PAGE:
DSEK – Partial Thickness Corneal Transplant
Descemet Stripping Endothelial Keratoplasty or DSEK is a partial thickness corneal transplant that was first described in 2004. Since that time, DSEK has proven to be very successful and was quickly adopted by corneal surgeons across the world.
It is indicated for patients with corneal edema after cataract surgery or endothelial dysfunction such as Fuchs endothelial dystrophy. DSEK can be performed in patients with other eye diseases such as macular degeneration or glaucoma as well.
During DSEK, the deteriorated endothelial cells are removed from the patient’s eye along with the Descemet’s membrane. A thin partial thickness corneal transplant from a donor is inserted into the eye, and the patient keeps most of the outer layers of their own cornea. The transplanted tissue is pressed against the patient’s own cornea with an air bubble injected into the eye. The patient must lay flat on their back as much as possible until the air bubble is absorbed after approximately 2-3 days. Some patients may require a second air bubble to be injected in the eye in the office or in the operating room to help with adhesion.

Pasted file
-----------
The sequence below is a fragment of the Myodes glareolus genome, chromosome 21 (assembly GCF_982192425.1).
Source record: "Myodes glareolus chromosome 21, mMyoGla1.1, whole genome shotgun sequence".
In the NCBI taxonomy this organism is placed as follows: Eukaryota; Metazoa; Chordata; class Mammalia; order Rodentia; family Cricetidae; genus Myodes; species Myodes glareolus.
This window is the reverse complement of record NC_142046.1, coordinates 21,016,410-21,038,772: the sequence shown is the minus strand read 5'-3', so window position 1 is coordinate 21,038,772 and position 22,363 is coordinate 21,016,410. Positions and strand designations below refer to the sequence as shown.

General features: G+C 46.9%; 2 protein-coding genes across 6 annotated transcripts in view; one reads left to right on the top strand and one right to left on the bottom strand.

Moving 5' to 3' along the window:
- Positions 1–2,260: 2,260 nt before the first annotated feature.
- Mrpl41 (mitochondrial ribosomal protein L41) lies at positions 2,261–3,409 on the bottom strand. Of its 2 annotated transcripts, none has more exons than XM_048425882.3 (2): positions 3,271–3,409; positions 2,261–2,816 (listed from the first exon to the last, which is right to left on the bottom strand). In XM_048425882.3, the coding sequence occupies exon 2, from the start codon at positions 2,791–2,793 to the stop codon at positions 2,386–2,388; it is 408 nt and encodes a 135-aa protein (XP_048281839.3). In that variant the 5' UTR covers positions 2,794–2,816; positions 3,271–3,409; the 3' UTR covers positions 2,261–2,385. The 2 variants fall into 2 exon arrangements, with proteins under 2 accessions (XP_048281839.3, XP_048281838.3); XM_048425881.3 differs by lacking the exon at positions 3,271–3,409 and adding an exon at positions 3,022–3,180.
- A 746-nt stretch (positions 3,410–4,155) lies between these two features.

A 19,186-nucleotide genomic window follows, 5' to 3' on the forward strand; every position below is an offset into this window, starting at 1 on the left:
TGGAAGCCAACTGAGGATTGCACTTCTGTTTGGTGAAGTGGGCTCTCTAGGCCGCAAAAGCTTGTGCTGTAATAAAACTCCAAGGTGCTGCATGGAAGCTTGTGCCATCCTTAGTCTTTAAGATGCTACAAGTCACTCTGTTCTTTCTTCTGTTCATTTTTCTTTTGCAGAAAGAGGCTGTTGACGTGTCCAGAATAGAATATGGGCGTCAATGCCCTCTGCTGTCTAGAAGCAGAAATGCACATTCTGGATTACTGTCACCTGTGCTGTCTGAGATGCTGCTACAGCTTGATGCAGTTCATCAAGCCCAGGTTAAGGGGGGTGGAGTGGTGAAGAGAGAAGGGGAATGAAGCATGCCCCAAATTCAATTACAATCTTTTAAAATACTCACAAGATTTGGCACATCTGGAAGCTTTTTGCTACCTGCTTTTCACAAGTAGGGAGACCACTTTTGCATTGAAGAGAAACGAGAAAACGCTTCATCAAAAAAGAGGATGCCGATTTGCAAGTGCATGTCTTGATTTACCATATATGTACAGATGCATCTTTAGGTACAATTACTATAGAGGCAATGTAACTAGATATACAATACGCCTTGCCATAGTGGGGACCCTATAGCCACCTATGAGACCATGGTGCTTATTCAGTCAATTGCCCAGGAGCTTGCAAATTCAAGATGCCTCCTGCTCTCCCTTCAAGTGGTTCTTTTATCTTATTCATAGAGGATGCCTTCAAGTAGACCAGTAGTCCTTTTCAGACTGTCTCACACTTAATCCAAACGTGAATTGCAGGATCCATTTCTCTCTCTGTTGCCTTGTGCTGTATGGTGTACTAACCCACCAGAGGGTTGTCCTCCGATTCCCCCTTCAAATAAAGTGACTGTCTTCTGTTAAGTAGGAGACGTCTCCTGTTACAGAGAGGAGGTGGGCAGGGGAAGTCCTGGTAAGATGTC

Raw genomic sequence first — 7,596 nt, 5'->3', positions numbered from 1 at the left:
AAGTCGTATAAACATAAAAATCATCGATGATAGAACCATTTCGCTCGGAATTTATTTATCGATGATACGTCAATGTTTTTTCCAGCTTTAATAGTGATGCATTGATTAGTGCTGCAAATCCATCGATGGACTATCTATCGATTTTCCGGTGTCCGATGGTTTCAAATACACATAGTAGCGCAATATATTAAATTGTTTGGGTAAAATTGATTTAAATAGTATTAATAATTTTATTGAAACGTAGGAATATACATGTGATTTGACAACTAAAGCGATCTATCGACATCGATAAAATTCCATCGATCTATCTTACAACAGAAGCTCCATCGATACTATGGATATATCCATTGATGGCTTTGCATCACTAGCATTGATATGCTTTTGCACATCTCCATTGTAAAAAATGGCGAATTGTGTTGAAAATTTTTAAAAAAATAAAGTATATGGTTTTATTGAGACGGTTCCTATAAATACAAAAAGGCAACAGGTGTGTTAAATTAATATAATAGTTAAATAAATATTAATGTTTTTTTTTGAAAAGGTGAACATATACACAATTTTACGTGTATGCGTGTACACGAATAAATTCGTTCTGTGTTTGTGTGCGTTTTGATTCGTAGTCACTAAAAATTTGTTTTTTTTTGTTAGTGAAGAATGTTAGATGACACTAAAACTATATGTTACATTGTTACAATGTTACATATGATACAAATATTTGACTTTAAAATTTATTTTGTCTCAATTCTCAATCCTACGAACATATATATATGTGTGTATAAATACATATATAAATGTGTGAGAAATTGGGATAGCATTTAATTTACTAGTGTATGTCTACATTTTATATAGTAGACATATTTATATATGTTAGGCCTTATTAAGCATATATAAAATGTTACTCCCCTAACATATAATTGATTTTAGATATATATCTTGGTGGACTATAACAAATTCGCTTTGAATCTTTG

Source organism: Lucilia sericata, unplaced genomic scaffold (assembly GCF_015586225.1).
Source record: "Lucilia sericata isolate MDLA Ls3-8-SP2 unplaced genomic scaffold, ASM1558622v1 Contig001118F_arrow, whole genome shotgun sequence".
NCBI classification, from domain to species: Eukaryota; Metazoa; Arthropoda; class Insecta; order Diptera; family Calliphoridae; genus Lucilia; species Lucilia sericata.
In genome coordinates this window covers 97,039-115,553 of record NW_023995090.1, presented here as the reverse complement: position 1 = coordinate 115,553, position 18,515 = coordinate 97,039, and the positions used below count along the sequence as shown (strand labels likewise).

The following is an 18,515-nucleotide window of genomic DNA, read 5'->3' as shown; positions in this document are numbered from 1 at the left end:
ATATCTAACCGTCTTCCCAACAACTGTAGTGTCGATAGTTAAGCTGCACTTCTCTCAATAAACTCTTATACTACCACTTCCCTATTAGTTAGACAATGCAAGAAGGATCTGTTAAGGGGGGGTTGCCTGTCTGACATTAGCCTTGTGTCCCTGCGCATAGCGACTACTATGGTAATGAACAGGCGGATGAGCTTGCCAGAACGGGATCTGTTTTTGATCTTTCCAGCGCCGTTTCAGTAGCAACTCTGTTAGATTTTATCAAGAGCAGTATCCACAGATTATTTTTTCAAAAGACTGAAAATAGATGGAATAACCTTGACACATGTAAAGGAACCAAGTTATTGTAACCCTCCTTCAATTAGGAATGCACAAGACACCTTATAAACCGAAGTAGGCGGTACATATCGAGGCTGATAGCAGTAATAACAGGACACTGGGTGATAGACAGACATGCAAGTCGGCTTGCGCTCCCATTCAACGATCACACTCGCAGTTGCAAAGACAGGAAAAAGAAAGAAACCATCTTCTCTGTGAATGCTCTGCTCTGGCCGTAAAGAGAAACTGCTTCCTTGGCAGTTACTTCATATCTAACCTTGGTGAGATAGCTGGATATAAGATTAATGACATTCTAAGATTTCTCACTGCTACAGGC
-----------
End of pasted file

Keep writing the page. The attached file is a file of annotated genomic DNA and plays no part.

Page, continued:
In contrast to PKP, DSEK only requires 1 suture which is removed within 1 month. The visual recovery is much faster than PKP. Patients on average reach their full visual potential in approximately 3 months. The final visual acuity is usually better than PKP, and DSEK avoids the irregular astigmatism sometimes associated with PKP. DSEK can be combined with cataract surgery. The rate of rejection is though to be lower in DSEK compared to PKP, but patients must still remain on steroid eye drops for a few years after surgery to avoid rejection of the transplant.